His studies were conceived and begun during a specific historical moment, that of the
triumph of conservatism in the United States and most Western capitalist democracies.
Accordingly, after setting out his concept of the sort of cultural studies and social theory
needed to understand our contemporary media culture in an opening chapter on the theory and
culture wars of recent years, he examines in Chapter 2 the politics and ideology of Hollywood
film in the Age of Reagan and demonstrate how popular film reproduced the hegemonic
conservative discourses of the era carries out some concrete studies of contemporary
Hollywood films, while delineating a model of a critical and multicultural media cultural
studies. He argues that one needs a cultural studies that criticizes the intersection of class,
gender, sex, race, and other key determinants of culture and identity in order to more fully
conceptualize the ideological dimensions of cultural texts and to appraise the full range of
their effects.
Next, in Chapter 3, he indicates the need to read media culture against its ideological
grain, to ferret out critical and subversive moments, and to analyze how the ideological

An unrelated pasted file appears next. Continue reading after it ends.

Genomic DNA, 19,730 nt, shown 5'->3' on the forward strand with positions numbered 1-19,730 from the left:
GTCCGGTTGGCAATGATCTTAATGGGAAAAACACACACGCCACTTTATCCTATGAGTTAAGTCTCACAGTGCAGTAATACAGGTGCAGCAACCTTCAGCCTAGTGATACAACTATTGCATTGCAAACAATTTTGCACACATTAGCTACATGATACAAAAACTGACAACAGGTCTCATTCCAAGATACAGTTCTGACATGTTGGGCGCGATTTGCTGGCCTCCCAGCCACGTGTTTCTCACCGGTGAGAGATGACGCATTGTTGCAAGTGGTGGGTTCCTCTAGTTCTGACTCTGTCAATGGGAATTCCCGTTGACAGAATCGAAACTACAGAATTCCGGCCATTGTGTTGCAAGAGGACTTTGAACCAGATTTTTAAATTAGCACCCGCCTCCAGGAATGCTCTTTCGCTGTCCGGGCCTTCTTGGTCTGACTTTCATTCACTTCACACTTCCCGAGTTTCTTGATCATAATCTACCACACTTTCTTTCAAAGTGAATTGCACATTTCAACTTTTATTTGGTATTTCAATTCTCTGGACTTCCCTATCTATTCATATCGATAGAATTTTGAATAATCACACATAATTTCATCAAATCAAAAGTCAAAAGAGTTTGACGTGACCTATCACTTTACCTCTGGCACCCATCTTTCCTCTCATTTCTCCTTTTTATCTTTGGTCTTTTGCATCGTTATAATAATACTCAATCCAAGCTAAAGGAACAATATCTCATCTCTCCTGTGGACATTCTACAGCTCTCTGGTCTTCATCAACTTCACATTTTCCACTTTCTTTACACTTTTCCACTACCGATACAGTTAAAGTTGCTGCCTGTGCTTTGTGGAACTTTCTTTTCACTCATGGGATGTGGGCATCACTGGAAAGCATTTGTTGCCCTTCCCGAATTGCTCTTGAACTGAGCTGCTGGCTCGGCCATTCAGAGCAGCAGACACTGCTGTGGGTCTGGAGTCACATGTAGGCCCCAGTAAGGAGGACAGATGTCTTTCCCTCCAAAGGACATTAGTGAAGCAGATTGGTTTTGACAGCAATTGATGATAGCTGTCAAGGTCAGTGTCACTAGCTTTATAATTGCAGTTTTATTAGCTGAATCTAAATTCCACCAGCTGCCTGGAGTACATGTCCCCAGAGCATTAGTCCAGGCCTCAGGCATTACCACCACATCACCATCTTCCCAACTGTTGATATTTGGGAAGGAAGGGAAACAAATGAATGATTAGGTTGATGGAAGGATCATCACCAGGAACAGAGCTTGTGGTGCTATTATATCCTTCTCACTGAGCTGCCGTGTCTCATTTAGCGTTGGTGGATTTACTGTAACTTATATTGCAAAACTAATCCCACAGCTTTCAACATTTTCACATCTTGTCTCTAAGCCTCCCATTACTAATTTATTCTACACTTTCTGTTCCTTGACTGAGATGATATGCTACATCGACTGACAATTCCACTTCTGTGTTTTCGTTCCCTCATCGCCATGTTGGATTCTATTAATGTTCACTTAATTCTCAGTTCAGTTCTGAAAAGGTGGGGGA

projects of media texts often fail. He also explicates a concept of diagnostic critique that
uses media culture to diagnose social trends and tendencies, reading through the texts to the
fantasies, fears, hopes, and desires that they articulate. A diagnostic critique also analyzes
how media culture provides the resources for producing identities and advances either
reactionary or progressive politics—or provides ambiguous texts and effects that can be
appropriated in various ways.
In Part II, he carries through some concrete studies of diagnostic critiques that
interrogate dominant representations of class, race, gender, sexuality, youth, and
contemporary politics. In Chapter 4, he illustrates the concept of diagnostic critique through a
reading of the Po l t e rgeist films which he argues articulate middle-class fears of downward
mobility, homelessness, dissolution of the family, and threats from other classes and races in
cinematic form. He then develops readings of the film Slacker and the MTV series Beavis and
Butt-Head to provide a diagnosis of the plight of disaffected youth in the current moment.
Thus, whereas Chapter 2 showed how Hollywood films transcoded the dominant
political discourses during the era of conservative hegemony from 1980 into the 1990s, Chapter
4 shows how the desires, anxieties, and insecurities of ordinary people also find expression in
media culture, allowing the depiction of crisis tendencies beneath the ideological facade of a